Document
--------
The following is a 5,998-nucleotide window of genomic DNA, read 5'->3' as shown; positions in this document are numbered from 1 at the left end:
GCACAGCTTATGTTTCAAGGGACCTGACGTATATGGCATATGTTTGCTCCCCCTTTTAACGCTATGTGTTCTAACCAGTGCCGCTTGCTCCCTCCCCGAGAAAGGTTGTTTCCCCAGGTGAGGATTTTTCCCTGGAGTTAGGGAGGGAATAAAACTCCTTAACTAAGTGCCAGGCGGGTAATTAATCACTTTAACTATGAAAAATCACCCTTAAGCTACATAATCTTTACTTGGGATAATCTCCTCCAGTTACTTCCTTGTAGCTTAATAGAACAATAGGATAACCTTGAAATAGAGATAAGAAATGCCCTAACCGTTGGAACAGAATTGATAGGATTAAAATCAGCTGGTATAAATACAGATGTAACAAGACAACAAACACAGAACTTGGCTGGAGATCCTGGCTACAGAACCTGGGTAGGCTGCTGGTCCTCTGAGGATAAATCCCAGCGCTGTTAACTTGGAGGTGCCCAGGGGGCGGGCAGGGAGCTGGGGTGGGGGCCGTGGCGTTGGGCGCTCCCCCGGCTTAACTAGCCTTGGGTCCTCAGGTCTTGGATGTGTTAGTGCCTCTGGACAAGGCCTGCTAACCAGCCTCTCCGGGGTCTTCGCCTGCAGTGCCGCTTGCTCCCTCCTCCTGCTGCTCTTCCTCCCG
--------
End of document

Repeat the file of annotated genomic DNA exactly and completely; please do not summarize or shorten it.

The following is a 5,998-nucleotide window of genomic DNA, read 5'->3' as shown; positions in this document are numbered from 1 at the left end:
GCACAGCTTATGTTTCAAGGGACCTGACGTATATGGCATATGTTTGCTCCCCCTTTTAACGCTATGTGTTCTAACCAGTGCCGCTTGCTCCCTCCCCGAGAAAGGTTGTTTCCCCAGGTGAGGATTTTTCCCTGGAGTTAGGGAGGGAATAAAACTCCTTAACTAAGTGCCAGGCGGGTAATTAATCACTTTAACTATGAAAAATCACCCTTAAGCTACATAATCTTTACTTGGGATAATCTCCTCCAGTTACTTCCTTGTAGCTTAATAGAACAATAGGATAACCTTGAAATAGAGATAAGAAATGCCCTAACCGTTGGAACAGAATTGATAGGATTAAAATCAGCTGGTATAAATACAGATGTAACAAGACAACAAACACAGAACTTGGCTGGAGATCCTGGCTACAGAACCTGGGTAGGCTGCTGGTCCTCTGAGGATAAATCCCAGCGCTGTTAACTTGGAGGTGCCCAGGGGGCGGGCAGGGAGCTGGGGTGGGGGCCGTGGCGTTGGGCGCTCCCCCGGCTTAACTAGCCTTGGGTCCTCAGGTCTTGGATGTGTTAGTGCCTCTGGACAAGGCCTGCTAACCAGCCTCTCCGGGGTCTTCGCCTGCAGTGCCGCTTGCTCCCTCCTCCTGCTGCTCTTCCTCCCG